Recently my daughters, both of whom are musicians, agreed to perform a hymn for a baptism.
The hymn, “Come Thou Fount of Every Blessing” has been widely performed and recorded.
Mumford and Sons reportedly cover it sometimes in their performances.
The girls were practicing the song yesterday as I attended to my 9-month-old granddaughter. The baby became tired. She had zoom-crawled and half-walked all over my office and the rest of the house. She had played with her toy basket, then rearranged the books she could reach on my shelves. In between she made music of her own by banging the puppies’ metal bowls together. I sat down to rock her, as much for my benefit as hers.
As I held our baby, I heard my daughter’s voice accompanied by the guitar and viola. The strains of that hymn took me back decades. I realized as I held the baby, my grandmother must have held me in exactly the same way, all the while singing hymns because she often sang hymns as she worked. My grandmother had a beautiful voice, and she loved music.
Lyrics to “Come Thou Fount,” according to what I could locate about its history, were written by Robert Robinson. Robinson lost his father at an early age, and he went through some tumultuous times on the path to adulthood. I could definitely identify with that.
I also learned the significance of a line that had sometimes perplexed me:
I had to rely on Wikipedia for info, but the links are acceptable, and here’s an explanation for that line:
“The lyrics, which dwell on the theme of divine grace, are based on 1 Samuel 7:12, in which the prophet Samuel raises a stone as a monument, saying, “Hitherto hath the Lord helped us” (KJV). The English transliteration of the name Samuel gives to the stone is Ebenezer, meaning Stone of Help. The unusual word Ebenezer commonly appears in hymnal presentations of the lyrics (verse 2).”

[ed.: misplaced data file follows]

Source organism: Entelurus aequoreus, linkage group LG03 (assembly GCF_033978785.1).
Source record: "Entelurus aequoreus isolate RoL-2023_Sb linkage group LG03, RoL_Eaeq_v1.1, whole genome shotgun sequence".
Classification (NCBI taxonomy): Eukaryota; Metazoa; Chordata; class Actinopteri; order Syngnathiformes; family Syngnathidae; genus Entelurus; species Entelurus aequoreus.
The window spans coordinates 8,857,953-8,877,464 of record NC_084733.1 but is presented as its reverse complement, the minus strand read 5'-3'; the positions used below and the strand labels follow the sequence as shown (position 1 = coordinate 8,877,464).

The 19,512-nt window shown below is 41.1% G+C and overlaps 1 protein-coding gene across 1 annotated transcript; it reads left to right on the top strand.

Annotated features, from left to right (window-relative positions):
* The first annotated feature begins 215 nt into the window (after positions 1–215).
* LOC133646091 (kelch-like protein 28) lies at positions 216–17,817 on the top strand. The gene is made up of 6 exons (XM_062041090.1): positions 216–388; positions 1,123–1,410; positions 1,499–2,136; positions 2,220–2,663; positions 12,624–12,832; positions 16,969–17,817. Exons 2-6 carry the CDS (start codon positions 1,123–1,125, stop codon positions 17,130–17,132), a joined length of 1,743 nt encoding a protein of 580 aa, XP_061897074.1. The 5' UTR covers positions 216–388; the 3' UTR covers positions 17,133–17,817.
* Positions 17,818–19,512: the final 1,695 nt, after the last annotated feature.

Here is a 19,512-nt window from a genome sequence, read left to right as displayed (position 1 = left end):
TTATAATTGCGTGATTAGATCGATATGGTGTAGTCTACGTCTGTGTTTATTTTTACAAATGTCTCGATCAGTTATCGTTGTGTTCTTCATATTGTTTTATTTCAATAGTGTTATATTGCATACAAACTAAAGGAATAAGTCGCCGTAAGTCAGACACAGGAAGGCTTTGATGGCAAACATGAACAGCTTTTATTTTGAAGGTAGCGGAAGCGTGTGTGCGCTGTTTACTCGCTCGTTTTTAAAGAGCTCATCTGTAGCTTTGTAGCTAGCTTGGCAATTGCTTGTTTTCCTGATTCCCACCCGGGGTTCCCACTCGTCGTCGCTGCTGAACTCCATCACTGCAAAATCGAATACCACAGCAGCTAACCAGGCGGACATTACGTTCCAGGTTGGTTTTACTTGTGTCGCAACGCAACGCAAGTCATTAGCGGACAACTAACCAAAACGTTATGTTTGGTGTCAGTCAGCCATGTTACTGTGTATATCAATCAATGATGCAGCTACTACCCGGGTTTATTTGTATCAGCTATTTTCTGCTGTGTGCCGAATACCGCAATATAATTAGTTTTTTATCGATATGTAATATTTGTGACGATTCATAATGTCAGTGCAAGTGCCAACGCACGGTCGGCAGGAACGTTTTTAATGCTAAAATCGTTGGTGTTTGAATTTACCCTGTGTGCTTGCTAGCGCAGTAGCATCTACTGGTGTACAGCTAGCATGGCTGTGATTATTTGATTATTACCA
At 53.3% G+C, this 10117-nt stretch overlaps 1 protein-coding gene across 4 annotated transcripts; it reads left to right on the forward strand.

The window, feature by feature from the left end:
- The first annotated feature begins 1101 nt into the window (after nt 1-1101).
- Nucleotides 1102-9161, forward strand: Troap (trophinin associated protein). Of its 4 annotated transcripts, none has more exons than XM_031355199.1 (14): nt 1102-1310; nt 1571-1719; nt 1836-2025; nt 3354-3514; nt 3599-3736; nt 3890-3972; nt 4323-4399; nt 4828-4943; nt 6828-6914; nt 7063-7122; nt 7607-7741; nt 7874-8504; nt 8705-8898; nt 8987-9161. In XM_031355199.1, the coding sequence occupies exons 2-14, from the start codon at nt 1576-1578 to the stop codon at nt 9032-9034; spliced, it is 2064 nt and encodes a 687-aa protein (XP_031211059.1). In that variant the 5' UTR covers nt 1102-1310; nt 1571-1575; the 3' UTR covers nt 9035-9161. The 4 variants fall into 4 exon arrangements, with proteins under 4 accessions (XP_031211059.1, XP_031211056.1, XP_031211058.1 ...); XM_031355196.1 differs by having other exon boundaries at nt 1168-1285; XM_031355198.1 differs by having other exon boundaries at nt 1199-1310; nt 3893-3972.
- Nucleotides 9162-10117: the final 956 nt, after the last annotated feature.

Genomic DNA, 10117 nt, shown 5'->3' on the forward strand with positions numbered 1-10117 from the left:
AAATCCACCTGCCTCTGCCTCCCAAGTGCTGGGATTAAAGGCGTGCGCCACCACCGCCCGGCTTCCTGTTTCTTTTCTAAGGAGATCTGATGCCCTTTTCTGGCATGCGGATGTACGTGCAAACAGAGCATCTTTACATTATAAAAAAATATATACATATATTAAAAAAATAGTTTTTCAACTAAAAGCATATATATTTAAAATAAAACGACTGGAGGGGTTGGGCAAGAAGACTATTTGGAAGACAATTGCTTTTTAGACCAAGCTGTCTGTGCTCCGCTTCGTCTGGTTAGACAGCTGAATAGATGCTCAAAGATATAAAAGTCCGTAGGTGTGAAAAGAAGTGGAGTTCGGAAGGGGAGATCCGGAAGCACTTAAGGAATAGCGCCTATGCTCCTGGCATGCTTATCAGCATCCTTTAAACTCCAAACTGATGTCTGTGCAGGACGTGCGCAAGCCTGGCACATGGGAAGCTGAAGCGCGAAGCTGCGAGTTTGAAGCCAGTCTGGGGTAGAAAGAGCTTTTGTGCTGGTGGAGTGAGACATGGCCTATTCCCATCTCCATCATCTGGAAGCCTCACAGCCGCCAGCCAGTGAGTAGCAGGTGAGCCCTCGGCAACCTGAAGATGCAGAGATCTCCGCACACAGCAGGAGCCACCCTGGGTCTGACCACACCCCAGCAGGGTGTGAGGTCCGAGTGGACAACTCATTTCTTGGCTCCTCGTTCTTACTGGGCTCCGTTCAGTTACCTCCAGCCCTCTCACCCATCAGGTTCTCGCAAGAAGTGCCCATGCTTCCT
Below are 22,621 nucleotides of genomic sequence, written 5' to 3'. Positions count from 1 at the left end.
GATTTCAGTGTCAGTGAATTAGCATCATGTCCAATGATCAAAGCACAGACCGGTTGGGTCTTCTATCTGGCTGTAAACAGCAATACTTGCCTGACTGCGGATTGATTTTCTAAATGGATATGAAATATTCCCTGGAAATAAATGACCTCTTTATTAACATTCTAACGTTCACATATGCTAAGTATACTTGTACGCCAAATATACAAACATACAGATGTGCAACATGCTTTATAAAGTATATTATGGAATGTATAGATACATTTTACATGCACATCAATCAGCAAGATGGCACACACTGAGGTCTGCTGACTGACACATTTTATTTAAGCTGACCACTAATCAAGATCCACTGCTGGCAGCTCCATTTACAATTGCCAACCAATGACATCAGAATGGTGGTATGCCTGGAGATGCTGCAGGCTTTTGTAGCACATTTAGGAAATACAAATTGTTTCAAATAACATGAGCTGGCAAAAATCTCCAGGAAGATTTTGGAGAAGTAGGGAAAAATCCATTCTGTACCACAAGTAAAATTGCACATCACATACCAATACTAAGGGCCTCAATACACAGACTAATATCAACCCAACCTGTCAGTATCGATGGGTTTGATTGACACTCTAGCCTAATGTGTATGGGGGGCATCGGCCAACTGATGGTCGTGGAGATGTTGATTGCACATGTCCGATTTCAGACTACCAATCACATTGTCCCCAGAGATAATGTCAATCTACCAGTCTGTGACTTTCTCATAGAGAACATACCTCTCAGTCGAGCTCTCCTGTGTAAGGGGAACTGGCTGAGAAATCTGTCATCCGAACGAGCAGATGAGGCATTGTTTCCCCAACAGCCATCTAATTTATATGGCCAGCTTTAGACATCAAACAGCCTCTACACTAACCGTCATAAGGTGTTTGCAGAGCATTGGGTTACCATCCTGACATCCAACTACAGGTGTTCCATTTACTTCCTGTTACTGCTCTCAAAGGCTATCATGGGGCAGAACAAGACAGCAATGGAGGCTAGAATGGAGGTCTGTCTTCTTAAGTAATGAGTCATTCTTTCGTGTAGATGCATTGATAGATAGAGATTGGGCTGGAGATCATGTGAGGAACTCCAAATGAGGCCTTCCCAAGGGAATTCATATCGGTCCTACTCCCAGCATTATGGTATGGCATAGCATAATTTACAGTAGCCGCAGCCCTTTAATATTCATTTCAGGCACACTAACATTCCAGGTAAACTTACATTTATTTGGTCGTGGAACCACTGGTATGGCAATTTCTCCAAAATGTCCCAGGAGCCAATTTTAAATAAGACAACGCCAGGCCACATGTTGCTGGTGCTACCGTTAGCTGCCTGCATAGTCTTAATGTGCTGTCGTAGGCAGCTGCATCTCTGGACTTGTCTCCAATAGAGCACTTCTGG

“Stone of help” reminded me there is no help like strong faith, a value both my grandmothers held despite lives of hard work and adversity.
Robinson seemed to have a difficult life, sometimes wandering perhaps in a quest for the modern day equivalent of finding himself. Yet amid that difficulty, he gave the world a beautiful hymn sung by millions of Christians in different denominations including my own Lutheran church.
My daughters probably had no idea how profoundly I was moved as I listened to them practice that song, or of the journey into time the song led me on.
As I rocked my grandchild, I closed my eyes and remembered the smell of my grandmother’s soap, the hard polished wood of the pew, and the safety I always felt every Sunday despite the fact I often had a hard time sitting still during the sermon.
I am happy my daughters agreed to perform the hymn for a child’s baptism. Parents like it when their children give something back to the community. A baptism is one of the most joyous occasions in a Lutheran church, and another child will begin the journey my own granddaughter began recently when her parents made the same commitment my parents, grandparents, and those who came before them made. My granddaughter wore the gown and bonnet her own mother wore many years ago.
I don’t have all the answers about God or church or faith, but I do know this. When times are dark and the world is embroiled in conflict, that is where I find great comfort. When I question my feelings or behavior, there is always a flicker of light helping to guide me. I believe the grace of God is inclusive, open to all who believe and keep the faith.
That hymn made my day despite the fact it got off to a rocky start and both my daughters and I had had things go askew that morning. I am grateful to that 18th century wanderer for his gift to the world, and I am grateful my daughters will gift their own talents to welcome a child into the grace of God.
(Commentary by Kay B. Day/July 28, 2016)